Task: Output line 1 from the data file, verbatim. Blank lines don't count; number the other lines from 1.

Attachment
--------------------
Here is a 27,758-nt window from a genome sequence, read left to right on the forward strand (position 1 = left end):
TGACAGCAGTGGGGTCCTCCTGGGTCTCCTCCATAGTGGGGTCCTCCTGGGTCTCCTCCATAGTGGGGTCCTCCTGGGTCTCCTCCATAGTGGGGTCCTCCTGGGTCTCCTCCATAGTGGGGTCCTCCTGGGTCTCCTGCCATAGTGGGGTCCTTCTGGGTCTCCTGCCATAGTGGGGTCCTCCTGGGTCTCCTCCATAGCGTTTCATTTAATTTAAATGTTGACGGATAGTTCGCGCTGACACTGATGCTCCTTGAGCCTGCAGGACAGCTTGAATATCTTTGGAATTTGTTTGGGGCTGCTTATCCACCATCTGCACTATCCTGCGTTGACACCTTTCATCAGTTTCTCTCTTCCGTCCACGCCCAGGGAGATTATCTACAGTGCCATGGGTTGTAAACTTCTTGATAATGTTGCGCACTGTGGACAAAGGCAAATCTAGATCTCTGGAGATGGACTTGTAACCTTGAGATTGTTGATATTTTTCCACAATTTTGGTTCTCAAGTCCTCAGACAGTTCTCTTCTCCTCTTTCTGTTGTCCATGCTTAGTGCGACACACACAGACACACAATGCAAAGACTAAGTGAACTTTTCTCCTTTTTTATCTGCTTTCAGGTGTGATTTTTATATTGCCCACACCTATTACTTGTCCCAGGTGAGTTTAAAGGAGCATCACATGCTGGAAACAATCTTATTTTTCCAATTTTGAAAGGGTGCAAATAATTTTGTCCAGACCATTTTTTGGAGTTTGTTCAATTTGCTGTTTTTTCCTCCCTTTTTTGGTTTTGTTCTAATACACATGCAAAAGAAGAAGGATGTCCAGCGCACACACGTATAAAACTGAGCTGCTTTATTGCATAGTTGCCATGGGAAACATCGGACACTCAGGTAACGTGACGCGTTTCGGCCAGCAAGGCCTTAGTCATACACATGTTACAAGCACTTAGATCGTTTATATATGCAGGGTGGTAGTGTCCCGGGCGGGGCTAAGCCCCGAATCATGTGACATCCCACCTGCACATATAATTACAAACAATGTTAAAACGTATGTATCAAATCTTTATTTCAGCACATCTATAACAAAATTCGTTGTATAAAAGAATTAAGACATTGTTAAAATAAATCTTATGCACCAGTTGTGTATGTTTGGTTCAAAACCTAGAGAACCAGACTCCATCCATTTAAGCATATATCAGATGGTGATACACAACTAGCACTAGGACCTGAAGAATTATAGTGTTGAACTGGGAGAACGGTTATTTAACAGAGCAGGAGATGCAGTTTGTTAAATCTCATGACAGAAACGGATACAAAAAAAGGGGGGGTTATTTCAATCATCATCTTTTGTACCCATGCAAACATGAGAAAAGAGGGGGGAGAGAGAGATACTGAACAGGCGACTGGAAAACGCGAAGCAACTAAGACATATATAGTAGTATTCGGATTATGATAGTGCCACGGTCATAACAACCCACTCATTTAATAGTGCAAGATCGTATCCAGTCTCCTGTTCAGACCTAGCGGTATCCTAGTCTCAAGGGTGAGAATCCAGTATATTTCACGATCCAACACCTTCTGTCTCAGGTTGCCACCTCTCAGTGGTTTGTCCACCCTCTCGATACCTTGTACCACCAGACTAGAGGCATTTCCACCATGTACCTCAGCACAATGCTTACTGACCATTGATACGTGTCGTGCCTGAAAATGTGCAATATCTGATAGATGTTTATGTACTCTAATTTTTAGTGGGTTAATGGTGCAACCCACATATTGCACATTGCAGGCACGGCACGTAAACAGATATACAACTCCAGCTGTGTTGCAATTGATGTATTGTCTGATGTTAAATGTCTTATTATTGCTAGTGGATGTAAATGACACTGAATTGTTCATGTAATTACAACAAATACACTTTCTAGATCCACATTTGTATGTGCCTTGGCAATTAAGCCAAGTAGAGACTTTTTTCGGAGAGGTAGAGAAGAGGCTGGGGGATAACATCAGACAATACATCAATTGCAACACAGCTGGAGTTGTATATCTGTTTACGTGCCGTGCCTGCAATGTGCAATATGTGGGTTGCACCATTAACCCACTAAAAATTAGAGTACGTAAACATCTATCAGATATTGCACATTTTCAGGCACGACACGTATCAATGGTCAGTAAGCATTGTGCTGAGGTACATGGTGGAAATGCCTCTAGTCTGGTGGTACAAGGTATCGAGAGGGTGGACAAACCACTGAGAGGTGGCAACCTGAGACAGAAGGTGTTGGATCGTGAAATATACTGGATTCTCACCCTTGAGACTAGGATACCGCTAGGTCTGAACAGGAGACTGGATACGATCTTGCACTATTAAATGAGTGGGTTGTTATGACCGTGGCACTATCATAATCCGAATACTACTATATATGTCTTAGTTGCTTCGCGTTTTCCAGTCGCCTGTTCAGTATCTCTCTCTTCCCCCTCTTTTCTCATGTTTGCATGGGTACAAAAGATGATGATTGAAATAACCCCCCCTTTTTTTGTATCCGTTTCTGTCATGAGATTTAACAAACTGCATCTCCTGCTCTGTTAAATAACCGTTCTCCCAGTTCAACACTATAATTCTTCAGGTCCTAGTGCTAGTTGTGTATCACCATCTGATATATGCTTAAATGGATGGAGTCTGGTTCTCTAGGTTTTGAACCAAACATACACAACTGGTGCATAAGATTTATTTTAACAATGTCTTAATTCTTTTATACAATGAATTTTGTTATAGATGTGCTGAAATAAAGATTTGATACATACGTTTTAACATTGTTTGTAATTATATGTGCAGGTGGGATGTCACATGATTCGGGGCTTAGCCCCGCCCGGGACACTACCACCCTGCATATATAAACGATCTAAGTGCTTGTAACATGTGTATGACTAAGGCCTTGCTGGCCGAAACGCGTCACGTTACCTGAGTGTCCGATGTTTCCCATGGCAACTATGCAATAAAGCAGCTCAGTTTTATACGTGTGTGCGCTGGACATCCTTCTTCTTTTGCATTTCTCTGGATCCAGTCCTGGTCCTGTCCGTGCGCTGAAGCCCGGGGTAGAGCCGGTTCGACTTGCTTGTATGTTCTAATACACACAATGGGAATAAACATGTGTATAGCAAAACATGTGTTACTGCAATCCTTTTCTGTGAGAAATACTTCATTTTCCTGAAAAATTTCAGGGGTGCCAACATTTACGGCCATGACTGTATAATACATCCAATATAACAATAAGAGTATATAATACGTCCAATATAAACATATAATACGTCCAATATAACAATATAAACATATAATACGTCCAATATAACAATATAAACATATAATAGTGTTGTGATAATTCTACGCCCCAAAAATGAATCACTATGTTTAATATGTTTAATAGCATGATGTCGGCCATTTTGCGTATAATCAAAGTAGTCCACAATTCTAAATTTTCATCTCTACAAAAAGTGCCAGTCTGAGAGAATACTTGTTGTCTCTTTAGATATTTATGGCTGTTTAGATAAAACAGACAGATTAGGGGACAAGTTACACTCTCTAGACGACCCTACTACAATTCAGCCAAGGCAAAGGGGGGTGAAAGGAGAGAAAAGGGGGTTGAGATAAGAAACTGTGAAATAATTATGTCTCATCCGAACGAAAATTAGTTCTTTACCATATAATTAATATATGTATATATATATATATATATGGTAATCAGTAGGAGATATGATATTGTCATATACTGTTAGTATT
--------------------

Here is a 27,758-nt window from a genome sequence, read left to right on the forward strand (position 1 = left end):